Article based on direct reports from China, June 26, 2018
Since the beginning of 2018, Chinese authorities have been implementing the so-called “home-stay” program in Xinjiang Province – over a million Communist Party cadres, officials of state institutions, and employees of government-run organizations are sent to live with Muslim Uyghur minority families to indoctrinate them and to look for signs of religious extremism. Bitter Winter has talked to people who are forced to share their home with uninvited guests and a few of visiting officials.
This disturbing and pervasive program supposedly initiated “to maintain social stability and achieve lasting security,” is an expansion of earlier Chinese Communist Party (CCP) repression campaigns in Xinjiang, such as the “Becoming Family” initiative started in 2016. Then, over 100,000 officials conducted bimonthly visits to Turkic Muslim families in the southern district of Xinjiang. After two years, the number of officials sent to live with families has grown ten times.
Re-education camp for fasting during Ramadan
Remaiti, a young Muslim in the city of Hami, confessed that he was very scared: if he did or said something, that an official living with his family might interpret as “wrong,” he could be sent to a re-education camp. “The authorities assigned four officials to me and my wife – a different person comes to stay with us each week, so we have a stranger at our house every single day. When one leaves, the next arrives,” Remaiti explains the system of the “home-stay” program.
“It’s Ramadan now, so the officials are making sure that we would not fast: they make us have three meals a day. If we do not eat, the officials interpret it as a “problem with our ideology.” The CCP government is doing this to assimilate us, Uyghurs, and ban our faith. If I do not eat, they will take me to the camp! I don’t dare to speak my mind because I don’t know what they consider to be wrong.”
According to Remaiti, about seventy people in their township have already been sent to a re-education camp in the town of Xigebi. “Some people simply disappear without anyone knowing. I know this young mother with a two-month child who sent a text message to her mother on a mobile phone with some information that was considered bad and was sent to the camp. I do not want to get into any trouble, so I decided to cancel my mobile phone account,” says Remaiti. “My friends and I have to go to the neighborhood committee twice a day – one hour in the morning and one in the evening to be told not to fast during Ramadan.”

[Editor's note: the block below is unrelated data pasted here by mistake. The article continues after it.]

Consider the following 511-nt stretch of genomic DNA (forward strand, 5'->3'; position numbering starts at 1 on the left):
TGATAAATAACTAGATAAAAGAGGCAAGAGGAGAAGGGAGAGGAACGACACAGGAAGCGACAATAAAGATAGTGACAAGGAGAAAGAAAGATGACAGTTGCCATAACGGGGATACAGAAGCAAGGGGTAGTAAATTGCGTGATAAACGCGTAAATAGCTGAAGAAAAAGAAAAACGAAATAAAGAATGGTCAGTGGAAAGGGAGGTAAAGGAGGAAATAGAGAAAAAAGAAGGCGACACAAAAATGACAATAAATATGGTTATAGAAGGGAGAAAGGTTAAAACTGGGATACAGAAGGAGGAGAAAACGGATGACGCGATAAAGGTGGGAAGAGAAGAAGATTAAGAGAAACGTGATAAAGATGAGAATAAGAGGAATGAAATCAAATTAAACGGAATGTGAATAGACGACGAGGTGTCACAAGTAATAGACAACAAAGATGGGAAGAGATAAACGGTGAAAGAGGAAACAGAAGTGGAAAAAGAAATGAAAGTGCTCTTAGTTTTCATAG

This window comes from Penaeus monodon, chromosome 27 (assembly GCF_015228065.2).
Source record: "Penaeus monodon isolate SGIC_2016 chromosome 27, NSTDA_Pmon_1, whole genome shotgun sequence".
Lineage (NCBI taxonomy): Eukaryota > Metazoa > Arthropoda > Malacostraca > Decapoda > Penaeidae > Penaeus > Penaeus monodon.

It’s not easy for the “guests,” too
Not only Party cadres and officials from state institutions are made to stay with Muslim families: school teachers are also among those who have to invade the privacy of strangers’ homes. Two teachers – Li Jing from Shihezi and Wang Fang from Kuitun – describe their experience of participation in the “stay-home” program.
Li Jing: “Party officials send the teachers in our school to live with Muslim families, ordering to pay special attention to children. We were told to immediately report any suspicious activities, for example, three or more people are making some authentic Muslim food. They could be arrested for this. The government has intensified the supervision of the people who are sent to live with families. During a meeting yesterday, we were informed that two section chiefs left their assigned households at three o’clock in the morning, which they were not supposed to do, and were suspended from their posts.”
Wang Fang: “Since the introduction of the “home-stay” program after the 19th National Party Congress, we were asked to work at school during the day and stay at homes of families assigned to us in the evening, spend the night there. We stay in one residence for ten days in a row and move to a different home, afterward. The authorities want to ensure that there are always “house guests” in each household at all times. We are told to lectures the residents in the evening and warn them not to voice any dissatisfaction or complaint about the CCP. We have to stress that they cannot have any religious beliefs, or ‘there will be hell to pay’ if they are caught. Our supervisors would call the houses every night to check if everyone is home. We are required to answer the phone in person. If we don’t comply, we will be let go without wages.”
At home – one night in six months
Local community committee ordered Muqin, a Muslim from Shihezi, “ to host” officials at least five days a month. The dean and teachers of her two daughters’ (11 and 8-year-old) school, like Li Jing and Wang Fan, were sent to live with Muslim families. Before going on a mission, local authorities demanded the teachers to read aloud the statement: “I only believe in the Chinese Communist Party and firmly follow the Party. I will absolutely not be a double-faced person and not believe in any religion.” The dean has five families assigned to him whom he visits on rotation; he stayed at his own home only one day in six months.
Muqin’s six siblings who had jobs in other places were forced to come back home, rent houses, and live with the assigned officials. One of her sisters’ families has suffered serious financial troubles because of the forced relocation back home. Muqin’s brother-in-law was told to return home and go to a re-education camp to fill out the necessary quota, which was lacking behind. He was promised to be released once the quota was fulfilled but was fooled – he was not allowed to return to his previous job, and the family who has a six-year-old child lost the only income. Muqin’s sister went to a recruiting unit to apply for a job, but her application was denied as soon as they learned that her husband had been sent to the re-education camp.
The interviewed people asked to stay anonymous, so pseudonyms are used instead.